From Endocrine News: Warning Signs: How Safe Is “BPA Free?”

While stickers are showing up declaring certain products “BPA Free,” that doesn’t mean they’re necessarily safe. Could bisphenol S be even worse than the compound it is supposed to be replacing? 

Human exposure to BPA is as ubiquitous as the stickers showing up now that proclaim products BPA free. The chemical used to make plastic has been linked to all kinds of reproductive issues, and even thought to play a role in the development of obesity and cardiovascular events, so industry is taking some steps to correct the problem (after much wailing and gnashing of teeth on their part). These stickers read “BPA FREE” and “NON-TOXIC PLASTIC” in bold letters and usually feature leaves and a green motif, the implication being that these products are safe and healthy.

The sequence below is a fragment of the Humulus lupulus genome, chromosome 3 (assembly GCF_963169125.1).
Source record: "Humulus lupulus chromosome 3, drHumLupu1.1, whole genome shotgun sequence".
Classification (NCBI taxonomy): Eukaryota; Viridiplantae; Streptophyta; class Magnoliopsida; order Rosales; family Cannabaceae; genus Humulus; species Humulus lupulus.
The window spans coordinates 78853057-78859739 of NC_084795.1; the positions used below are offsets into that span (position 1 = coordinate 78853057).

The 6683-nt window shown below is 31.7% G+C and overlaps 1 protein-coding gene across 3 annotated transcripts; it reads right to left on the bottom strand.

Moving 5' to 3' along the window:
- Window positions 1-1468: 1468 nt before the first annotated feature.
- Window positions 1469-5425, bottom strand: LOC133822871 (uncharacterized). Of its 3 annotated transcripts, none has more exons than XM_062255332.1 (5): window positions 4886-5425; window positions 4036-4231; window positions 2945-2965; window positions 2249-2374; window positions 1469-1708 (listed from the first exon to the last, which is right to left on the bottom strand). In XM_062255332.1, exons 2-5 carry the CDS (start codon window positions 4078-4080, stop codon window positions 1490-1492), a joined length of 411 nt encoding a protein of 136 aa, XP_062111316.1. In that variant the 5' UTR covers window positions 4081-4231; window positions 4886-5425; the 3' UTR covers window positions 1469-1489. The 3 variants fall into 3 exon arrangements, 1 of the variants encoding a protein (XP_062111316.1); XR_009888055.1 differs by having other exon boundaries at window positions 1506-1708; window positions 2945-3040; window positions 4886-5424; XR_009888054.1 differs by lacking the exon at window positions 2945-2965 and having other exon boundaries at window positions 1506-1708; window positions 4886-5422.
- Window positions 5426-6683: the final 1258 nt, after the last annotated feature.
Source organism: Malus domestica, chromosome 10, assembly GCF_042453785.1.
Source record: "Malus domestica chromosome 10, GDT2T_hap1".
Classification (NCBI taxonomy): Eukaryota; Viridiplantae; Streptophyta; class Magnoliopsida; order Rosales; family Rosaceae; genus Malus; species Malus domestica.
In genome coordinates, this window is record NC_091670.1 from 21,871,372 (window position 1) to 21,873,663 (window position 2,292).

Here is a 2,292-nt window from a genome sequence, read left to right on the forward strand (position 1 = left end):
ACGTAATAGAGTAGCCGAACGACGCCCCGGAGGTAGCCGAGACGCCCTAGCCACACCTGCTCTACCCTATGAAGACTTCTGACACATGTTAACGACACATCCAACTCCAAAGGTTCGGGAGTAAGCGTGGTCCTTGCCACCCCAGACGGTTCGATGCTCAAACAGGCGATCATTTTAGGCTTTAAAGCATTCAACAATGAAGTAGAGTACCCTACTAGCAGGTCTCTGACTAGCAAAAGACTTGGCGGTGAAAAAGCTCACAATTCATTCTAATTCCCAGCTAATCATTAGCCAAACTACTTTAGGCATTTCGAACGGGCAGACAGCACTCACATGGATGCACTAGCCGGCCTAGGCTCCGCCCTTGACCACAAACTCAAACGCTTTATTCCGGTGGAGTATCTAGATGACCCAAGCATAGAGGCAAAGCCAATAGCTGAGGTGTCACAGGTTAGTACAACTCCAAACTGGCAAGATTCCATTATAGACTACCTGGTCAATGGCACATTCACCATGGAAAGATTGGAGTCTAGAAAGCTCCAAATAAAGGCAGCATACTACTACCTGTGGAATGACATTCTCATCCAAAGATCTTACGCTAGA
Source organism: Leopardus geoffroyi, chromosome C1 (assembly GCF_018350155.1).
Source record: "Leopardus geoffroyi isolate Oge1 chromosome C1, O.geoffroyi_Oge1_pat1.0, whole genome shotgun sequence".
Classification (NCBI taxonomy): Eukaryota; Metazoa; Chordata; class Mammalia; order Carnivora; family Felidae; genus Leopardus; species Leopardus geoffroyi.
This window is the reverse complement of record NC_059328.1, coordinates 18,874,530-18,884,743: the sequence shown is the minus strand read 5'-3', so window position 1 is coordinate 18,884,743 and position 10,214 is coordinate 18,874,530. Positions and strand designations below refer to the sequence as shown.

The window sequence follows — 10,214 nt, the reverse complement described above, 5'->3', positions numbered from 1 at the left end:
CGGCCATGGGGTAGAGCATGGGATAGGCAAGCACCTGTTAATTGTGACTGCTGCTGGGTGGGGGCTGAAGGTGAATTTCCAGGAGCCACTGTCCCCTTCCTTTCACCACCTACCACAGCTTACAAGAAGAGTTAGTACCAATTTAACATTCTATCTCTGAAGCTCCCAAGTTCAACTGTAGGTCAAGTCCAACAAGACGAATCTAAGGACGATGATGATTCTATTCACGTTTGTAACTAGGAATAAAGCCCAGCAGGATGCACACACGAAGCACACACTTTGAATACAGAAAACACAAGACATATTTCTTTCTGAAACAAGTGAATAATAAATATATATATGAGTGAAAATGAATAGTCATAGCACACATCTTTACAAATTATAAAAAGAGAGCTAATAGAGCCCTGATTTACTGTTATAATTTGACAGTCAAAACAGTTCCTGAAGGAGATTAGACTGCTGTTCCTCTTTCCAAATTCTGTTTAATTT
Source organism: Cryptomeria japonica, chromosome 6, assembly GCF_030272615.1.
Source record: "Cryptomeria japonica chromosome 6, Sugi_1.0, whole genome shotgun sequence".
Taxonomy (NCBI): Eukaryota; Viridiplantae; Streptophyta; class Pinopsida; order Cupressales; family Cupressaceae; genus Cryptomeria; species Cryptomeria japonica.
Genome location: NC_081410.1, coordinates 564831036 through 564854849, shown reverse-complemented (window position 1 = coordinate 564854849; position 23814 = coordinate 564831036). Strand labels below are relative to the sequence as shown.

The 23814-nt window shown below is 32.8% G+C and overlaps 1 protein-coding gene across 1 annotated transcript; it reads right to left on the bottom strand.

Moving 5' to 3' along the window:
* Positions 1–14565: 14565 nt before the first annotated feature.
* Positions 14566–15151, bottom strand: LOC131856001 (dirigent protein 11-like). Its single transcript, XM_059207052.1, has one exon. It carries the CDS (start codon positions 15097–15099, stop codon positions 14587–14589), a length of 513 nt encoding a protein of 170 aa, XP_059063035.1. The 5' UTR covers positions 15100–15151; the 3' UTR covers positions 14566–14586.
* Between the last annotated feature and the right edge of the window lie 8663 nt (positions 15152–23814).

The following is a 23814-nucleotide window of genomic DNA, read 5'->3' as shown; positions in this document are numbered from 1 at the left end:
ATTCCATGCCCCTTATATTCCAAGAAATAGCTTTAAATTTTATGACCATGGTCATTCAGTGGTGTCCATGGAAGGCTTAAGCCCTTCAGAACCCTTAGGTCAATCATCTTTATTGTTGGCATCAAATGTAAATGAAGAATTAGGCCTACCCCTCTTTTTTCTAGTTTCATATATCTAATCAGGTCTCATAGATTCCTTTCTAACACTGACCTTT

But “BPA free” does not mean “EDC free” [endocrine disruptor free] and many products now contain bisphenol S as a substitute for BPA. BPS is a similar chemical and has been found in everything from canned soft drinks to receipt paper to baby bottles. (The FDA banned BPA in baby bottles.) It’s been found in indoor dust samples and is beginning to show up in human urine, and it has been reported to be less biodegradable than BPA. Animal studies have implicated BPS in impaired offspring development. And the production of BPS is increasing annually.

“Recent studies testing BPS and comparing it to BPA show that BPS is as bad, if not worse, than BPA as an EDC,” says Andrea Gore, PhD, professor and Vacek Chair of Pharmacology at the University of Texas in Austin, and editor-in-chief of Endocrinology. “’BPA free’ can give consumers a false sense of security about the product.”